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This is in response to the question from Lhelms:

"I am also curious about the long term prognosis for people with this condition. I have heard about frequent dialations, lifetime reflux problems, and worse. Are these likely, or are we just being told the worst case possibilities?"

I was born in an air force hospital in Warrenton, England.  I had TE Fistula repair when I was 13 hours old at Alder Hey Children's Hospital in Liverpool. I was given a 50% chance of survival. I had my esphagus dialated every 6 months until I was 5 years old.  I have not had dilations since.  I did choke growing up but nothing that my parents couldn't handle.  I do suffer from heartburn and acid reflux but not enough to have to be on medication.  

I am getting ready to celebrate my 49th birthday August 30th.
I do hope this helps you!
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My son also had TE Fistula repair.  Surgery was preformed at 3 days old and he is now 3.  Overall, we have been very fortunate.  We have never noticed him having acid reflux (he shows no outward signs) However, the GI thinks that he may still be having it and causing damage to the esphogas.  He told us that some children do not show outward signs of the reflux but, are having problems internally and causing damage.  We are getting ready to have an upper GI done to check into the matter and see how his area of repair are looking.  His repair, like your son's did not require a lot of stretching and we are hoping to not need dilations (He has not had to have any up to this point). As for the Zantac, I have not heard of it causing any long term problems.  Our youngest son has been on that since 2 months old. I imagine you GI will evaluate the need for that each visit.   Glad to hear that you child did well with the repair.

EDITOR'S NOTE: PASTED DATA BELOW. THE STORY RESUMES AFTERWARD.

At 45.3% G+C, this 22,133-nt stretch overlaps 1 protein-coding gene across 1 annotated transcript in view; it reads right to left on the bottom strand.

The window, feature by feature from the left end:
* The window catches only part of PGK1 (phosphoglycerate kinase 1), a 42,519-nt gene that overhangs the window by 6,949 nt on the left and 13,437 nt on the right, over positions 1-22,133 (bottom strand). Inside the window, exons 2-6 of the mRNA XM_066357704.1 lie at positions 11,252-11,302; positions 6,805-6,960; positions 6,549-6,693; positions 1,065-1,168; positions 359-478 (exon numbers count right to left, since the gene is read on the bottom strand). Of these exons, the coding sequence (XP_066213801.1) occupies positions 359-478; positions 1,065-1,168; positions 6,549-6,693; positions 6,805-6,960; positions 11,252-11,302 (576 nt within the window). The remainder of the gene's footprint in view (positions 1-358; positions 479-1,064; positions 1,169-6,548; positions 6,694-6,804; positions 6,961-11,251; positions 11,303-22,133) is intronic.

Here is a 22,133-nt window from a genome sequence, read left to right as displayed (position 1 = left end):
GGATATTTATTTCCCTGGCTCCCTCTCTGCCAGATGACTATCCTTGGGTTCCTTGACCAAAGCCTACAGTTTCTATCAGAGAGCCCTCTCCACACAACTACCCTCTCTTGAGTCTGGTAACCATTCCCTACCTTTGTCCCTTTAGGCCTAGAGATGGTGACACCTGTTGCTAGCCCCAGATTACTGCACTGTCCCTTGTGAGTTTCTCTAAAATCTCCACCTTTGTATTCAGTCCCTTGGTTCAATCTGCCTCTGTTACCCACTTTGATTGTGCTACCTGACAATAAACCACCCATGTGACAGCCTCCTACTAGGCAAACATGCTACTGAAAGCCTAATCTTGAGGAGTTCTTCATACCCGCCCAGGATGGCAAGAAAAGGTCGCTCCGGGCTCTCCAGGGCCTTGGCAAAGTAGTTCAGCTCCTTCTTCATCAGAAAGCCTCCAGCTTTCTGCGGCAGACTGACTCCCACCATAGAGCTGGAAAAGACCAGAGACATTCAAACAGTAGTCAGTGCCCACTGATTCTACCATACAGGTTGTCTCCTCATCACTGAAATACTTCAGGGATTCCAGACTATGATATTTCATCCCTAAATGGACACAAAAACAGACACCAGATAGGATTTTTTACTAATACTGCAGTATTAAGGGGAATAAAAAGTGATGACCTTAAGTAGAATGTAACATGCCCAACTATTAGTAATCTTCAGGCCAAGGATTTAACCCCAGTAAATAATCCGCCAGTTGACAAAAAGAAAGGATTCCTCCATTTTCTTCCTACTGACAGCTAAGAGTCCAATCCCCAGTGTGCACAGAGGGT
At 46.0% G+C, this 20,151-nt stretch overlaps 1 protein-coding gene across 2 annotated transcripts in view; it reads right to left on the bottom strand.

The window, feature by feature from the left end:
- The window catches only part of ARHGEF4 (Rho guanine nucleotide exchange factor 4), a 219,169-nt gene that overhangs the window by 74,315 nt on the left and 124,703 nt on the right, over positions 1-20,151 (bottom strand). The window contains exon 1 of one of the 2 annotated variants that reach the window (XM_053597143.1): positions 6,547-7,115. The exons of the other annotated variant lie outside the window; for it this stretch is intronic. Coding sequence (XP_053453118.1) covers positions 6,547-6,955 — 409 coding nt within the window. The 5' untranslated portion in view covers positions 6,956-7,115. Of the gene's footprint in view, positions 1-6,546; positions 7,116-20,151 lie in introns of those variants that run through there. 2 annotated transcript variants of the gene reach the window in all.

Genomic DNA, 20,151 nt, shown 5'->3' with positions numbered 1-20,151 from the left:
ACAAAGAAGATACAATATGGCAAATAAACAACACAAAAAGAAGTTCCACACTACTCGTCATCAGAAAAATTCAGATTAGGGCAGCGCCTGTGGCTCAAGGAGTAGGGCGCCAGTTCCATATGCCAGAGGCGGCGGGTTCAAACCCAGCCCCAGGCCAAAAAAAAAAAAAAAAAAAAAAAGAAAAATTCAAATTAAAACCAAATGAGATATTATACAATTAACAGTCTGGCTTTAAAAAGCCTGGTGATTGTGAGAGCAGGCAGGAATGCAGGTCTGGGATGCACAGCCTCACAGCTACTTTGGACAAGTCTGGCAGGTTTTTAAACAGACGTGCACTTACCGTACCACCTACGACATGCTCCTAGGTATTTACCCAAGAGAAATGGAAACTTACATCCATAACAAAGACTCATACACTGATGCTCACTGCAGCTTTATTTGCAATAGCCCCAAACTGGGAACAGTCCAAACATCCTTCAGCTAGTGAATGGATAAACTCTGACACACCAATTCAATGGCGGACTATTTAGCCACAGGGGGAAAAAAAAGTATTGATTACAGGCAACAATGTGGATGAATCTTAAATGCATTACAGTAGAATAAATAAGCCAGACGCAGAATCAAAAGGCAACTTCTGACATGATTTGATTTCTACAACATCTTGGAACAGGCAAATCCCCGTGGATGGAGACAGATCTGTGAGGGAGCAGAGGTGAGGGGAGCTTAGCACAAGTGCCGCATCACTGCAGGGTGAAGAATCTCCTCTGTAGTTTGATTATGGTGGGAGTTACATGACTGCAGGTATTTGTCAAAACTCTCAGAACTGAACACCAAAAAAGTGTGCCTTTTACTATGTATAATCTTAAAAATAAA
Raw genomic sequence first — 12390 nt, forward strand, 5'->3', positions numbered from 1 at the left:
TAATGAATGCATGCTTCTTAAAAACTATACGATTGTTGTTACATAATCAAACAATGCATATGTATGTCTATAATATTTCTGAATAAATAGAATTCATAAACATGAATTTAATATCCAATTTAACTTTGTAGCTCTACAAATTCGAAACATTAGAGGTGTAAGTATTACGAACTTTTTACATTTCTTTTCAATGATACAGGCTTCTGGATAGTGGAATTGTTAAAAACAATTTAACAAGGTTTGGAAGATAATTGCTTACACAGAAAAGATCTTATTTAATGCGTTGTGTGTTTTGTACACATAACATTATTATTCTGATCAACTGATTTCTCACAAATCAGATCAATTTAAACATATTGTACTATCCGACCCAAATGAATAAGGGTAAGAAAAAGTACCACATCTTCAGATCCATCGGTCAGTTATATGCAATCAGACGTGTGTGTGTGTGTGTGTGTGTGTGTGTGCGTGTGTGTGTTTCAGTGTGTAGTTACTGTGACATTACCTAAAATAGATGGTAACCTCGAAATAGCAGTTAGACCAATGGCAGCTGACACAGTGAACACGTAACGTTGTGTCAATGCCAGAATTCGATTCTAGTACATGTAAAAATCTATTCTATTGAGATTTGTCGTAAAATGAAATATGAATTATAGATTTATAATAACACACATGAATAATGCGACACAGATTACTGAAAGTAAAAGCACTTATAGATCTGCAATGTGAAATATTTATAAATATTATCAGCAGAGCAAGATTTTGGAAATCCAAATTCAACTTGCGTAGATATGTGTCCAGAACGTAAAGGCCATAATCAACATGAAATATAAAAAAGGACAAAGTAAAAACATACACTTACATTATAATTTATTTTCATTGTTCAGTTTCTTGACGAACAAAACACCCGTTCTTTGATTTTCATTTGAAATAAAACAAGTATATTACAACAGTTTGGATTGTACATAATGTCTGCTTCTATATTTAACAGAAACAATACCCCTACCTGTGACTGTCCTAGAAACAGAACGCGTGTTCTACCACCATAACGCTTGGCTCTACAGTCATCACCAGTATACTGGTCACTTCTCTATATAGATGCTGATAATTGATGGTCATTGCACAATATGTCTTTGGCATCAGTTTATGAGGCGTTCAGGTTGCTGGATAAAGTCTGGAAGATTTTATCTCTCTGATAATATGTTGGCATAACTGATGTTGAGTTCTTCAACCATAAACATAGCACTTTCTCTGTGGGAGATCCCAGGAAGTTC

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My son also had TE Fistula repair.  Surgery was preformed at 3 days old and he is now 3.  Overall, we have been very fortunate.  We have never noticed him having acid reflux (he shows no outward signs) However, the GI thinks that he may still be having it and causing damage to the esphogas.  He told us that some children do not show outward signs of the reflux but, are having problems internally and causing damage.  We are getting ready to have an upper GI done to check into the matter and see how his area of repair are looking.  His repair, like your son's did not require a lot of stretching and we are hoping to not need dilations (He has not had to have any up to this point). As for the Zantac, I have not heard of it causing any long term problems.  Our youngest son has been on that since 2 months old. I imagine you GI will evaluate the need for that each visit.   Glad to hear that you child did well with the repair.
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A related discussion, TE Fistula Repair was started.
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A related discussion, Long term help for TE Fistula was started.